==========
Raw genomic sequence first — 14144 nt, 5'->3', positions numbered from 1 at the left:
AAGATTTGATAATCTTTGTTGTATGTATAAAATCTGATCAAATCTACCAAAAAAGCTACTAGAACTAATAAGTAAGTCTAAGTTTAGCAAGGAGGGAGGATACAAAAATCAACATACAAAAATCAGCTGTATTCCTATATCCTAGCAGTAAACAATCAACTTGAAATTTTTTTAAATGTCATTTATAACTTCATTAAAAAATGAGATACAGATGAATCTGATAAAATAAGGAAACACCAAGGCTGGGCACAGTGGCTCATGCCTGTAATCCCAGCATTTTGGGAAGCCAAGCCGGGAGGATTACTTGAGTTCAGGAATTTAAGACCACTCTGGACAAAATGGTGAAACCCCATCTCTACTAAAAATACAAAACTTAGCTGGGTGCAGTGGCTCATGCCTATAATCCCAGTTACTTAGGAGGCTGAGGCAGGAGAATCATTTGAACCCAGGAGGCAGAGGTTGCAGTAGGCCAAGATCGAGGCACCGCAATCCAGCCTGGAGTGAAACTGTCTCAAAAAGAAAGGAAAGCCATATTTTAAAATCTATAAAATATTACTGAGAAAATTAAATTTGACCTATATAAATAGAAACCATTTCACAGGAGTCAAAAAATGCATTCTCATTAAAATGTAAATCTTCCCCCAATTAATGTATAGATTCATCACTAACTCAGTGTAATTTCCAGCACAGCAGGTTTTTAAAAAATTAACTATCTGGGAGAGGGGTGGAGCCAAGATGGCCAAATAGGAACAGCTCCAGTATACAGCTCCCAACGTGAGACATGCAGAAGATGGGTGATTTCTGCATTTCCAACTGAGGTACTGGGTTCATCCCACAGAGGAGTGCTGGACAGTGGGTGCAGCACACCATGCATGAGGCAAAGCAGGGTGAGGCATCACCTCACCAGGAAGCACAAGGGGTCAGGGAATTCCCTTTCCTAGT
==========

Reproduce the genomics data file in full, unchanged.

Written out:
Raw genomic sequence first — 14144 nt, 5'->3', positions numbered from 1 at the left:
AAGATTTGATAATCTTTGTTGTATGTATAAAATCTGATCAAATCTACCAAAAAAGCTACTAGAACTAATAAGTAAGTCTAAGTTTAGCAAGGAGGGAGGATACAAAAATCAACATACAAAAATCAGCTGTATTCCTATATCCTAGCAGTAAACAATCAACTTGAAATTTTTTTAAATGTCATTTATAACTTCATTAAAAAATGAGATACAGATGAATCTGATAAAATAAGGAAACACCAAGGCTGGGCACAGTGGCTCATGCCTGTAATCCCAGCATTTTGGGAAGCCAAGCCGGGAGGATTACTTGAGTTCAGGAATTTAAGACCACTCTGGACAAAATGGTGAAACCCCATCTCTACTAAAAATACAAAACTTAGCTGGGTGCAGTGGCTCATGCCTATAATCCCAGTTACTTAGGAGGCTGAGGCAGGAGAATCATTTGAACCCAGGAGGCAGAGGTTGCAGTAGGCCAAGATCGAGGCACCGCAATCCAGCCTGGAGTGAAACTGTCTCAAAAAGAAAGGAAAGCCATATTTTAAAATCTATAAAATATTACTGAGAAAATTAAATTTGACCTATATAAATAGAAACCATTTCACAGGAGTCAAAAAATGCATTCTCATTAAAATGTAAATCTTCCCCCAATTAATGTATAGATTCATCACTAACTCAGTGTAATTTCCAGCACAGCAGGTTTTTAAAAAATTAACTATCTGGGAGAGGGGTGGAGCCAAGATGGCCAAATAGGAACAGCTCCAGTATACAGCTCCCAACGTGAGACATGCAGAAGATGGGTGATTTCTGCATTTCCAACTGAGGTACTGGGTTCATCCCACAGAGGAGTGCTGGACAGTGGGTGCAGCACACCATGCATGAGGCAAAGCAGGGTGAGGCATCACCTCACCAGGAAGCACAAGGGGTCAGGGAATTCCCTTTCCTAGT